The true story of a hero in the Rwandan hell
by Marie-France Dupagne
- The extraordinary and true story of Paul Rusesabagina, a Hutu married to a Tutsy wife who "while everybody in the world had their eyes shut, he kept his arms wide open"
'While everybody in the world had their eyes shut, he kept his arms wide open.’ Hotel Rwanda, in competition a month ago at the Berlinale, is the extraordinary and true story of Paul Rusesabagina, a Hutu married to a Tutsy wife who, in an attempt to protect his family, ends up risking his own life to save 1268 people. Paul is the manager of the Milles Collines Hotel in Kigali and he believes in mankind and in justice. When the genocide starts, he is too optimistic to realise immediately the threat and horror in what is going on. Despite his wife and friends’ pleading him to move, he chooses to stay in Rwanda. When the genocide starts taking awful proportions, Paul’s means of protecting his family is to bring them to the Mille Collines Hotel, property of Sabena, for he trusts Belgium and the rest of the world to come and help Rwanda. His natural kindness, his generous heart and his courage lead him to welcome hundreds of refugees to hide them from the Hutu militia which is increasingly agressive. When Paul realises that the world actually does not care and that everybody prefers bearing their heads in the sand, it makes him even stronger and he decides to carry on this fight for survival on his own. Hotel Rwanda tells the true story of a national hero, a story that does not go without somewhat staining the Occidental world’s clean conscience.
Terry George is well-known as a committed script-writer for In the Name of the Father and The Boxer. To tell this story about Rwanda, he met not only the real Paul but also hundreds of survivors. Subsuming the documentary aspects of this harrowing piece of history, the Irish director presents a real, totally mastered fiction feature. By choosing the point of view of a man and his family on the 1994 events, from the first killings to the complete genocide it turned out to be, he makes Hotel Rwanda very human. Far from indulging into the easy pathos of horrible images, Terry George has a more subtle approach : emotion, here, comes from small things brought up with much accuracy by a carefully built script. The film is very discerning in the way it depicts the shattered hopes of an entire ethnia, left alone by all the others countries’ obstinate indifference.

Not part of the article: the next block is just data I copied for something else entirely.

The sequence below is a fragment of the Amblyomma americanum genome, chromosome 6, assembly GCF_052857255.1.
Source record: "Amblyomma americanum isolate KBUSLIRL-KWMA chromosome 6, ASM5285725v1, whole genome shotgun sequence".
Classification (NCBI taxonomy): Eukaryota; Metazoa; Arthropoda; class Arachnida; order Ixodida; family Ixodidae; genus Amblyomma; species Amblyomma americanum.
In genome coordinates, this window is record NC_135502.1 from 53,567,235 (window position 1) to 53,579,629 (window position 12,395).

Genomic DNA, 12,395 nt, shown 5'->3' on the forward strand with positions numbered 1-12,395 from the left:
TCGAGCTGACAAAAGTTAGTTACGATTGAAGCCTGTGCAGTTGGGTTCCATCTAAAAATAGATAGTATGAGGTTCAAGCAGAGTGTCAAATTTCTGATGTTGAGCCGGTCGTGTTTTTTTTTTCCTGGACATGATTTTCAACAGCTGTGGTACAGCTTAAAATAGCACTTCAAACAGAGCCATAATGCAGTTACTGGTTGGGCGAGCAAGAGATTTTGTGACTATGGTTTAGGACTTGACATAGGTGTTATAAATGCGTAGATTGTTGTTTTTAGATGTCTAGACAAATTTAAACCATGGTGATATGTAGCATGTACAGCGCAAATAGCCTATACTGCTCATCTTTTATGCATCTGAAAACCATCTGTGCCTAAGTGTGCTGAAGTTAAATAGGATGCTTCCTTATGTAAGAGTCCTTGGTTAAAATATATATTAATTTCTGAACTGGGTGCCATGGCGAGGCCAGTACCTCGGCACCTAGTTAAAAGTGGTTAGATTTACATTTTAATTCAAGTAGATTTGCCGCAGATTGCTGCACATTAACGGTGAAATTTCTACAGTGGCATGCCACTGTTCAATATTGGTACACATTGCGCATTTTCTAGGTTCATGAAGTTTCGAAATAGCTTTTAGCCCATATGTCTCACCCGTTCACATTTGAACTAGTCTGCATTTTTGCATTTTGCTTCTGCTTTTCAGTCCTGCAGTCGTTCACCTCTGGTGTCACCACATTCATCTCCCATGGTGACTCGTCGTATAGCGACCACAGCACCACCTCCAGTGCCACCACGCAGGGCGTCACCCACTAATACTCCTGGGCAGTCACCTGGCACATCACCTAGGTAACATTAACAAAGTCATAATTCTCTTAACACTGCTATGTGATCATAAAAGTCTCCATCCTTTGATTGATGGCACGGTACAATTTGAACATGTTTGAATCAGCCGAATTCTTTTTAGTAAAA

The beautiful picture, juxtaposing horror and romance, love and tragedy, gives the plot considerable impact, made even stronger by the clever set of actors. Don Cheadle fits perfectly into the role of Paul and conveys a powerful impression of him through his eyes, his gestures, the very tone of his voice. His partner, Sophie Okonedo – who had a small part in Dirty Pretty Things, by Stephen Frears— also gives a very genuine interpretation of her role, adding to the general romance, and tension. Some star actors participated in this film, such as Nick Nolte and Joaquin Phoenix, but they were all so humble as to let the strong story come first.
Although the script was based on the directors’ travels to Rwanda, the film was shot in South Africa, not only for practical reasons but also for safety reasons. Since it was ruled out by Hollywood producers, who only see a script as commercial material or not, Hotel Rwanda was produced by Kigali Films (England), Inside Track (England), Mikado Film (Italy), Miracle Pictures / Seamus, and the Industrial Development Corporation of South Africa.